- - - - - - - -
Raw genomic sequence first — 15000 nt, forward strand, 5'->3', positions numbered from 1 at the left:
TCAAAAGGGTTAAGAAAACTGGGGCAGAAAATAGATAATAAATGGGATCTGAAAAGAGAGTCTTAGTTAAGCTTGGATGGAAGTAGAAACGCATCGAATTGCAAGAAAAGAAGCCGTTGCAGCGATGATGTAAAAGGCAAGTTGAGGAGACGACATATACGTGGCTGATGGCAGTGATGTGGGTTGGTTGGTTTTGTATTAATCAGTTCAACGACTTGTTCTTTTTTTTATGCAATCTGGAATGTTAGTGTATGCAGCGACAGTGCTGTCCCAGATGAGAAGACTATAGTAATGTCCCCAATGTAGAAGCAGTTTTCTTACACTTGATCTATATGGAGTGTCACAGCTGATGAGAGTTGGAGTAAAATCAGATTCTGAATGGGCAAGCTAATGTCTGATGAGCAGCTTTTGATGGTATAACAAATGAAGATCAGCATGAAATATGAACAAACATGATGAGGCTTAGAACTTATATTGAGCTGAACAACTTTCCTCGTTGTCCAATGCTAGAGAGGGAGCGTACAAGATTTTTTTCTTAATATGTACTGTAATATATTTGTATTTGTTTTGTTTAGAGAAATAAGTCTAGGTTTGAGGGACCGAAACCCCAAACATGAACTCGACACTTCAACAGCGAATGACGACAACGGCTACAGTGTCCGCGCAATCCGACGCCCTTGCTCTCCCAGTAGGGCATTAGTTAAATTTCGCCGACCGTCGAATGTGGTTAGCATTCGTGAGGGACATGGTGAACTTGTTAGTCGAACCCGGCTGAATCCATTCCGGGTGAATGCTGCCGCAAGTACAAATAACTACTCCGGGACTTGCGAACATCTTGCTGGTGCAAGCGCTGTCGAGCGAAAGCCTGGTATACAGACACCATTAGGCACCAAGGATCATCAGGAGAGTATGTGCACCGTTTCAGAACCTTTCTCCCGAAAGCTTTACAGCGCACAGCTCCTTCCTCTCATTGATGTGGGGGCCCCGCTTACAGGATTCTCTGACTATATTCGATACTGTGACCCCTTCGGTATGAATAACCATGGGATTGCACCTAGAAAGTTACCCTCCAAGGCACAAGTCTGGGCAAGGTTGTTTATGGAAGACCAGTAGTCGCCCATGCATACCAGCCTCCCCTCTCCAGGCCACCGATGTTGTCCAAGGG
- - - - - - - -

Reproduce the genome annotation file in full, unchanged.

Raw genomic sequence first — 15000 nt, forward strand, 5'->3', positions numbered from 1 at the left:
TCAAAAGGGTTAAGAAAACTGGGGCAGAAAATAGATAATAAATGGGATCTGAAAAGAGAGTCTTAGTTAAGCTTGGATGGAAGTAGAAACGCATCGAATTGCAAGAAAAGAAGCCGTTGCAGCGATGATGTAAAAGGCAAGTTGAGGAGACGACATATACGTGGCTGATGGCAGTGATGTGGGTTGGTTGGTTTTGTATTAATCAGTTCAACGACTTGTTCTTTTTTTTATGCAATCTGGAATGTTAGTGTATGCAGCGACAGTGCTGTCCCAGATGAGAAGACTATAGTAATGTCCCCAATGTAGAAGCAGTTTTCTTACACTTGATCTATATGGAGTGTCACAGCTGATGAGAGTTGGAGTAAAATCAGATTCTGAATGGGCAAGCTAATGTCTGATGAGCAGCTTTTGATGGTATAACAAATGAAGATCAGCATGAAATATGAACAAACATGATGAGGCTTAGAACTTATATTGAGCTGAACAACTTTCCTCGTTGTCCAATGCTAGAGAGGGAGCGTACAAGATTTTTTTCTTAATATGTACTGTAATATATTTGTATTTGTTTTGTTTAGAGAAATAAGTCTAGGTTTGAGGGACCGAAACCCCAAACATGAACTCGACACTTCAACAGCGAATGACGACAACGGCTACAGTGTCCGCGCAATCCGACGCCCTTGCTCTCCCAGTAGGGCATTAGTTAAATTTCGCCGACCGTCGAATGTGGTTAGCATTCGTGAGGGACATGGTGAACTTGTTAGTCGAACCCGGCTGAATCCATTCCGGGTGAATGCTGCCGCAAGTACAAATAACTACTCCGGGACTTGCGAACATCTTGCTGGTGCAAGCGCTGTCGAGCGAAAGCCTGGTATACAGACACCATTAGGCACCAAGGATCATCAGGAGAGTATGTGCACCGTTTCAGAACCTTTCTCCCGAAAGCTTTACAGCGCACAGCTCCTTCCTCTCATTGATGTGGGGGCCCCGCTTACAGGATTCTCTGACTATATTCGATACTGTGACCCCTTCGGTATGAATAACCATGGGATTGCACCTAGAAAGTTACCCTCCAAGGCACAAGTCTGGGCAAGGTTGTTTATGGAAGACCAGTAGTCGCCCATGCATACCAGCCTCCCCTCTCCAGGCCACCGATGTTGTCCAAGGG